1887: The first electric streetcar appears in Los Angeles.
The Los Angeles Electric Railway Company’s streetcar route began on Los Angeles Street at the Plaza, heading south to 3rd Street, east to San Julian Street to 7th Street, west on Seventh Street to Maple Avenue, to Pico Boulevard westward to Lorde Street (now Harvard Boulevard).
This was the first streetcar line to use electricity as propulsion power west of the Rocky Mountains.
Numerous images of early electric streetcars in 1890’s Los Angeles can be found here.
1890: Los Angeles Railway Company is formed.
The City of Los Angeles grants the company a 50-year franchise and its seven main lines begin operating on October 14, 1890.
The company’s headquarters building provides the first transportation library in Los Angeles: a 2,100 square foot reading room supplied with books, newspapers and periodicals.
1922: The Los Angeles City Council adopts a preliminary report from the Traffic Commission later released as The Los Angeles Plan: A Selected Traffic Program.
The report, one of the earliest traffic studies and mitigation proposals for the city, notes that automobile registrations in the City of Los Angeles nearly tripled between 1919 and 1922. Additionally, the population between 1900 and 1920 had grown so much that Los Angeles moved from 35th most populated city in the United States up to 11th.
The report recommends,
“as a logical order of procedure to insure the realization of the Los Angeles Plan the following program”:
First, proceed immediately to the appointment of a representative committee for the selection of a specific program from the projects outlined in the Los Angeles Plan.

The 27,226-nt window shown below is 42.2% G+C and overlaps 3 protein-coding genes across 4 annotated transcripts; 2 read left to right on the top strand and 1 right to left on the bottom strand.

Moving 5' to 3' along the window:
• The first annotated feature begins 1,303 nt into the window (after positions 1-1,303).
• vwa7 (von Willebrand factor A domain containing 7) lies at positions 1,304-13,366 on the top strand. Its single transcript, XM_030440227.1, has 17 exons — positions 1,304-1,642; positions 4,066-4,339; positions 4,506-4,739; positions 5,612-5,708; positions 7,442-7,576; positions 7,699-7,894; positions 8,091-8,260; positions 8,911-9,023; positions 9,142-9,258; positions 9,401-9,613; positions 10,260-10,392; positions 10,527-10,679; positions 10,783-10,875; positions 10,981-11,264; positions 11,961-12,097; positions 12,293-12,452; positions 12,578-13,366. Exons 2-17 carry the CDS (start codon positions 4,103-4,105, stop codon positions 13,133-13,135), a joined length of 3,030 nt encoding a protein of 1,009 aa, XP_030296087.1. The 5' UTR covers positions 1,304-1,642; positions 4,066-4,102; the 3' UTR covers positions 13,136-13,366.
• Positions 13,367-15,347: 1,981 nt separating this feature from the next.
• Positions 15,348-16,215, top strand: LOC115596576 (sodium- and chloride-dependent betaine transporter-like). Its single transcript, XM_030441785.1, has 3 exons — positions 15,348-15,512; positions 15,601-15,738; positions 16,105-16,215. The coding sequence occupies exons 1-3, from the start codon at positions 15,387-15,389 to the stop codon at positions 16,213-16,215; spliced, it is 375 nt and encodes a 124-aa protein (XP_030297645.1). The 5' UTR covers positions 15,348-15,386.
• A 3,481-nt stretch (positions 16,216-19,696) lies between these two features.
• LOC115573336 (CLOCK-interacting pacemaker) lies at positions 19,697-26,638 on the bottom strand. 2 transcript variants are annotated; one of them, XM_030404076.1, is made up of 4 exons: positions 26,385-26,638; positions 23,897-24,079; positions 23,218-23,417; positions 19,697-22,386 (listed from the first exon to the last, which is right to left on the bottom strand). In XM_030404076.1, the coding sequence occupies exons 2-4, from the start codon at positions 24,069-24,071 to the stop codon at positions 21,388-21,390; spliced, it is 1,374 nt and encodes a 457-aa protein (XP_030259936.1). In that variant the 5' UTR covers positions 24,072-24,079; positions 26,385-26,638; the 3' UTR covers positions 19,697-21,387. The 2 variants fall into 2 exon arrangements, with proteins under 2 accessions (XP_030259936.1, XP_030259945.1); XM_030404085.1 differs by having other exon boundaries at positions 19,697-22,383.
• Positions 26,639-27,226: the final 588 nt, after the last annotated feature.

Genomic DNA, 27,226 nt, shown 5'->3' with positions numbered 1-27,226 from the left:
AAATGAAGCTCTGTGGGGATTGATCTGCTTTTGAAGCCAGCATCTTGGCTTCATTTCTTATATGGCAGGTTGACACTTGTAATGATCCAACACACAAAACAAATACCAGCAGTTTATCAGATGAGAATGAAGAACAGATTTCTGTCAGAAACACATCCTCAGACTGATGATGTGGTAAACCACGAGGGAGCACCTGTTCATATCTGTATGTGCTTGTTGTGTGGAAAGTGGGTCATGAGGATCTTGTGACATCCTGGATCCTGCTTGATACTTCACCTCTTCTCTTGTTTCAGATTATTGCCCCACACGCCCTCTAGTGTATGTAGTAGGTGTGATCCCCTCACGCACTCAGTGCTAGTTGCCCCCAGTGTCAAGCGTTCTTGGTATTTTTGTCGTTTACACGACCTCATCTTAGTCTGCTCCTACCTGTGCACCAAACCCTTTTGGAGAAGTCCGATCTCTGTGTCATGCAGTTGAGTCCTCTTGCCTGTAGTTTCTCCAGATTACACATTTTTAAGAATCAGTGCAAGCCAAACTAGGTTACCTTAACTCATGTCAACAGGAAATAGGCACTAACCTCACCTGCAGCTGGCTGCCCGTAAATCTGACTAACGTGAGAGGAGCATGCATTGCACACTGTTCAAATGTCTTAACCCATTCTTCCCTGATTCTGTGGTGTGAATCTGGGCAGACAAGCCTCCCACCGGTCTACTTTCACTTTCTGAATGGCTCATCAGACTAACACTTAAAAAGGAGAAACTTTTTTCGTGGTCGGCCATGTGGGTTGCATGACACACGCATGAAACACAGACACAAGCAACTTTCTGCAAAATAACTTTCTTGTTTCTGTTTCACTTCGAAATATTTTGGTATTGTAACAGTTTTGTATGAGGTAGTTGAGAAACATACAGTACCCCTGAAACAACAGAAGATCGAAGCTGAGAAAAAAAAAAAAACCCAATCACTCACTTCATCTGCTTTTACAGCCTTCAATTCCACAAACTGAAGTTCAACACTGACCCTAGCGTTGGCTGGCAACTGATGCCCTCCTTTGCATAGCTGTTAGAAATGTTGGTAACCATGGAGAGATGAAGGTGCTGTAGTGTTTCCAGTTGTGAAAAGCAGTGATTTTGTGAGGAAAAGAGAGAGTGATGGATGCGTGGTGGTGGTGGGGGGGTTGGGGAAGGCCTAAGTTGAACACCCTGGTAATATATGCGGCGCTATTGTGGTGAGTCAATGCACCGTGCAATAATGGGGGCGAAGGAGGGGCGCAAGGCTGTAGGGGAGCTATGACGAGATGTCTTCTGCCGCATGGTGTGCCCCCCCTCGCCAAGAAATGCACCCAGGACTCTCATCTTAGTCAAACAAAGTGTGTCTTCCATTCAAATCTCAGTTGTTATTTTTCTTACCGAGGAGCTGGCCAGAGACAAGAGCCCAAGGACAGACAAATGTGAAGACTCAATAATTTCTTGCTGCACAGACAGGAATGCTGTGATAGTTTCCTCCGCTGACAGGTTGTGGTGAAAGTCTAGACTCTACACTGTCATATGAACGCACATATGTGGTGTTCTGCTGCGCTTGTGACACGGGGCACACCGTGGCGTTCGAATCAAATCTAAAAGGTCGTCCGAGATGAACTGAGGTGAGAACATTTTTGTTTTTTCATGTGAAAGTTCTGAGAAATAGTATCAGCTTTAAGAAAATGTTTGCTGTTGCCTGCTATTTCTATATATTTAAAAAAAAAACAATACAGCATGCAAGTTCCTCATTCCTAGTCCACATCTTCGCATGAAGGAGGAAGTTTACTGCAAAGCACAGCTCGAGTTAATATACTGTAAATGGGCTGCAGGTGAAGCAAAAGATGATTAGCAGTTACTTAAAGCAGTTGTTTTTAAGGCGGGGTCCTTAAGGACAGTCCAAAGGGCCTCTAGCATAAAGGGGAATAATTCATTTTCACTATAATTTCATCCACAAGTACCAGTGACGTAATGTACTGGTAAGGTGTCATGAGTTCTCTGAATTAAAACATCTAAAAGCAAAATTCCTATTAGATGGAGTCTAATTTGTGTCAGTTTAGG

Second, Embark at once on an intensive campaign to acquaint the city as a whole with the picture of the Greater Los Angeles given by the Los Angeles Plan.
Third, On selection of a program, let the Los Angeles Traffic Commission resolve itself into a militant group pledged to employ every legitimate means to the carrying out of whatever bond issue may be necessary to cover the city’s cost in the program, selected.
The report concludes with the dire warning that putting off adopting the plan “until the congested district dies of strangulation means that a new district will spring up elsewhere, leaving depreciation of property value, and disaster in its wake.”
More information can be found in the full-text report of The Los Angeles Plan: A Selected Traffic Program compiled by the Los Angeles Traffic Commission released in December, 1922.